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Another Way of the Cross?

Another Way of the Cross?

Wednesday, August 3, 2011 — Week of Proper 13, Year One

George Freeman Bragg, Jr., Priest, 1940

William Edward Burghardt DuBois, Sociologist, 1962

To read about our daily commemorations, go to the Holy Women, Holy Men blog

Today’s Readings for the Daily Office (Book of Common Prayer, 978)

Psalms 119:97-120 (morning) 81, 82 (evening)

2 Samuel 9:1-13

Acts 19:1-10

Mark 8:34 – 9:1

I usually read a passage like today’s as an invitation to embrace suffering and sacrifice. “If any want to become my followers, let them deny themselves and take up their cross and follow me. For those who want to save their life will lose it, and those who lose their life for my sake, and for the sake of the gospel, will save it.” I don’t want to compromise the traditional understanding of the cross as a call of self-denial and willing suffering service, but it strikes me this morning that there is another experience that has some similar qualities.

When we become deeply engrossed in doing something that grasps our attention and challenges our skill, it is easy sometimes to lose our sense of time and even our sense of self. The social scientist Mike Csikszentmihalyi, who developed the concept of “flow,” asks people to recall activities when time stops for us, when we find ourselves doing exactly what we want to be doing, and never want it to end? He tells a story to illustrate.

“I visited my older half-brother in Budapest recently, Marty. He’s retired, and his hobby is minerals. He told me that a few days before he had taken a crystal and started studying it under his powerful microscope shortly after breakfast. A while later, he noticed that it was becoming harder to see the internal structure clearly, and he thought that a cloud must have passed in front of the sun. He looked up and saw that the sun had set.” (from Martin E. P. Seligman, Authentic Happiness, Free Press, 2002, p. 114)

There are times when we seem to disappear, our lives lost, absorbed in the moment. Sometimes it is with another person, when we are so focused on their story or their being that we give ourselves completely over to their circumstances or need. Sometimes it is when we are working on a task and find ourselves so challenged that the task takes us out of our self awareness. We give ourselves over to the moment and its challenge. Time seems to stand still. Oddly, there is usually no experience of positive emotion when we are so absorbed. When someone is “in the flow,” there is no one there to need the experience of pleasure. Maybe afterward, we might reflect on how satisfying or fun, or even ecstatic the activity was.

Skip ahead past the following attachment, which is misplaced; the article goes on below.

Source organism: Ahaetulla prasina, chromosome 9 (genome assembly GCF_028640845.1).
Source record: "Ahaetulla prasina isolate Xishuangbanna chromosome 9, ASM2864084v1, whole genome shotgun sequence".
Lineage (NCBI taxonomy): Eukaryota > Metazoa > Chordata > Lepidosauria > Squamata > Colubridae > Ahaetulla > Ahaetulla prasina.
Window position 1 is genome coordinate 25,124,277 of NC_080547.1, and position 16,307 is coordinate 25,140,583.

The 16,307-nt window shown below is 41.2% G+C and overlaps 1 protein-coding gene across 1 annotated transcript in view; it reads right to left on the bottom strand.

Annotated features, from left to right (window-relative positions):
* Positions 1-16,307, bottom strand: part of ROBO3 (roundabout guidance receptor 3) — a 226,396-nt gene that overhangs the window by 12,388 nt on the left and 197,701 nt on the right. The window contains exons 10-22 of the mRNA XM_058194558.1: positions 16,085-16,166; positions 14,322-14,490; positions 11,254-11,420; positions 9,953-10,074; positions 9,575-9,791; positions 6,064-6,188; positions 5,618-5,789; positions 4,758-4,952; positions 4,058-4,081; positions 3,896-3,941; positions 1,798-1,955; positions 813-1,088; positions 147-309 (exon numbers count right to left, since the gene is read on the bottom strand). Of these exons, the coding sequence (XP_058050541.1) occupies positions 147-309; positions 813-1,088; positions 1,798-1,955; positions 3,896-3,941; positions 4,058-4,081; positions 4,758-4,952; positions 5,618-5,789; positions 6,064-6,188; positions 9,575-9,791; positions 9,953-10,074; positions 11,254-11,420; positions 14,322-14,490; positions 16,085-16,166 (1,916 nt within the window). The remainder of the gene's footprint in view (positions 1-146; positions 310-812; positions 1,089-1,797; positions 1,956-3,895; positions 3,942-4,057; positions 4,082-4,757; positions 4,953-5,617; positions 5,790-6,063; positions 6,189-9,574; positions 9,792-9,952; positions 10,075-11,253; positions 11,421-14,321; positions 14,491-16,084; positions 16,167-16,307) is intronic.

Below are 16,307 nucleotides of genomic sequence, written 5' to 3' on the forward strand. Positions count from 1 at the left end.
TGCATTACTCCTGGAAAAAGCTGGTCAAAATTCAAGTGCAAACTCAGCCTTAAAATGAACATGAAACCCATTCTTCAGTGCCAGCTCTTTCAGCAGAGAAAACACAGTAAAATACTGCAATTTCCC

Seligman calls these moments “gratifications.” They are tasks that challenge us and require that we concentrate and use our best skills. We become deeply involved, sometimes almost effortlessly. We have a sense of feedback, that what we are doing is its own goal. We become absorbed, so engaged that our sense of self as separate vanishes. Seligman teaches a version of “The Good Life,” that urges us to discover and use our personal strengths every day in the main areas of our life to do meaningful acts that bring abundant “gratifications”.

Some of our teens recently returned from the Episcopal Youth Event in Minnesota. They had a lot to tell about. They loved being with a thousand other Episcopalian teens. They made friends. Worship was “awesome.” But they spent a lot of time talking about two service projects they engaged in on their return, one a Habitat project Kansas City, the other a fix-up, clean-up day at our campus ministry. In both cases they were doing hard physical labor that demanded considerable skill and concentration. They threw themselves into it. They worked for hours, but only expressed exhilaration. And, at the end, tiredness. It was great. It was fun. When questioned, they said, yes, it was like time stood still. They weren’t watching the clock, marking time. They got into the task so much that these usually self-absorbed teens became absorbed. At the end, they felt good because they had done something meaningful that helped others.

Maybe it’s not too much of a stretch to include such work as a form of taking up one’s cross, losing one’s life for Christ’s sake and the sake of the gospel.

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Ann Fontaine

Love this idea about "losing one's life" -- thanks.

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